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Types of Door Locks

Mortice Locks

Basically there are two types of mortise locks that should be fitted to an external door,one is a sash lock and the other is a dead lock both are five  lever and carry the British standard kite mark.
A mortice lock is fitted into the edge of the door and when the key is turned a bolt is thrown into a keep which has been fitted into the door frame .A sash lock (pictured above) not only has the bolt with which you lock the door with, but also has a latch which keeps the door shut when locking is not  necessary. This type of lock will need a pair of handles to operate the latch to open and shut the door. The second type of mortise is the dead lock (pictured right) which has not got latch to hold the door closed just the bolt to lock the door.There are a lot of makes of mortise locks on the market, but by far the best are stamped with the British standard kite mark.

Simple nightlatchNightlatch locks commonly referred to as a yale lock. T  latch bolt to lock door, the bolt is automatically engaged with the locks keep, located on door frame, when the door is closed.  Nightlatches are available in many styles to suite door and security requirements.  A simple nightlatch(showen right) is the most basic type of nightlatch,  when the door is closed the bolt engages with the lock keep, the lock can then be operated by key from outside or a knob from inside to release the bolt and open the door.  A snib (a small sliding catch) is located on the lock case, this can be used to deadlock the bolt in the locked or unlocked position.

Simple nightlatchNightlatch locks use a large latch bolt to lock door, the bolt is automatically engaged with the locks keep, located on door frame, when the door is closed.  Nightlatches are available in many styles to suite door and security requirements.  A simple nightlatch(showen right) is the most basic type of nightlatch,  when the door is closed the bolt engages with the lock keep, the lock can then be operated by key from outside or a knob from inside to release the bolt and open the door.  A snib (a small sliding catch) is located on the lock case, this can be used to deadlock the bolt in the locked or unlocked position.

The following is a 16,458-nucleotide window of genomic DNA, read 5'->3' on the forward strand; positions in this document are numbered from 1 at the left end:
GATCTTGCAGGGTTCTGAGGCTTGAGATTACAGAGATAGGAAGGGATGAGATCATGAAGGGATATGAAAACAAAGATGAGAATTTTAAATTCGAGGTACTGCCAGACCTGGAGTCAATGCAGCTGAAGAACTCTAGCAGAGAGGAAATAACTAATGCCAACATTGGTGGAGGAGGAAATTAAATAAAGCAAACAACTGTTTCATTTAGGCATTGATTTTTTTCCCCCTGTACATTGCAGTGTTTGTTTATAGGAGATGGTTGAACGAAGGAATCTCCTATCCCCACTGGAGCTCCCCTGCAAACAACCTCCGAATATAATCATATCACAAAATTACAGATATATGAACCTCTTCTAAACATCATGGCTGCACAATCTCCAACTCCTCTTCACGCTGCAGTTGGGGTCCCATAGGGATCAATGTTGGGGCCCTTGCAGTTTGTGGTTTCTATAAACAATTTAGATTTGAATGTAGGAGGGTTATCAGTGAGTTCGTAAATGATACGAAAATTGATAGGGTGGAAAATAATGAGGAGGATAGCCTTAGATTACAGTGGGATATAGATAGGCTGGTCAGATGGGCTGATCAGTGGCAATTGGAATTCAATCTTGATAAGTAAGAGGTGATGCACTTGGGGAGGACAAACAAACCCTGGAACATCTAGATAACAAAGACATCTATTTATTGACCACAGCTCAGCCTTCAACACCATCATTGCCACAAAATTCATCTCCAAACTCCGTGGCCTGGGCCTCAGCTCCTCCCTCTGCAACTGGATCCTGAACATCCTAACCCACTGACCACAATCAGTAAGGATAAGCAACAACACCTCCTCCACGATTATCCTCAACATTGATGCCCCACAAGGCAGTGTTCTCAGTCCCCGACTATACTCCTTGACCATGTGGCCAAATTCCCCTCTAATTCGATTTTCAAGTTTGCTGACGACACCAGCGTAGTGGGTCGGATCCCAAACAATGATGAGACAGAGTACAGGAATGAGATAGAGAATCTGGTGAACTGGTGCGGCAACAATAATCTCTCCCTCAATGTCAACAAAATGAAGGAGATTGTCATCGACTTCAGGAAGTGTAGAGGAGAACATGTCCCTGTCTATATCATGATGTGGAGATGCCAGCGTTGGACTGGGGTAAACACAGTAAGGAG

Deadlocking nightlatches operate in a very similar method but with the addition of the deadlocking feature via a key from the outside, thus allowing the door to be deadlocked whilst away from the premises.

Auto deadlocking nightlatches offer a third locking option, an extra deadlocking pin is located just above or below the main bolt, when the door is closed, this pin is depressed into the lock case automatically deadlocking the bolt.

Other types of nightlatch include Deadbolts and Rollerbolts, both of which operate in a similar method.

Nightlatch deadbolts use a solid bolt to lock, this is withdrawn by a key from outside or a handle from inside, some nightlatch deadbolts also include a latching system, this holds the deadbolt in the withdrawn position until the door is closed again.

Nightlatch rollerboltNightlatch rollerbolts (shown right) use a spring loaded deadbolt with a roller on the leading edge of bolt, which allows a door to be held in the closed position without locking, the door can then be opened with a simple push or pull and locked by extending the bolt into the keep with a key from outside or handle from inside.

Similar to mortice locks, rim locks are also available in simple dead and sashlock variants.  This type of lock is considered of low security, only suitable for internal use, and often found on period style doors.

British Standard locks should be used on all external doors, look out for locks with the BS3621:2007 certification.

Tony Richardson

Tony is an expert with over 20 years experience in the field. He provides services to a wide range of customers across Leicestershire, both residential and commercial.

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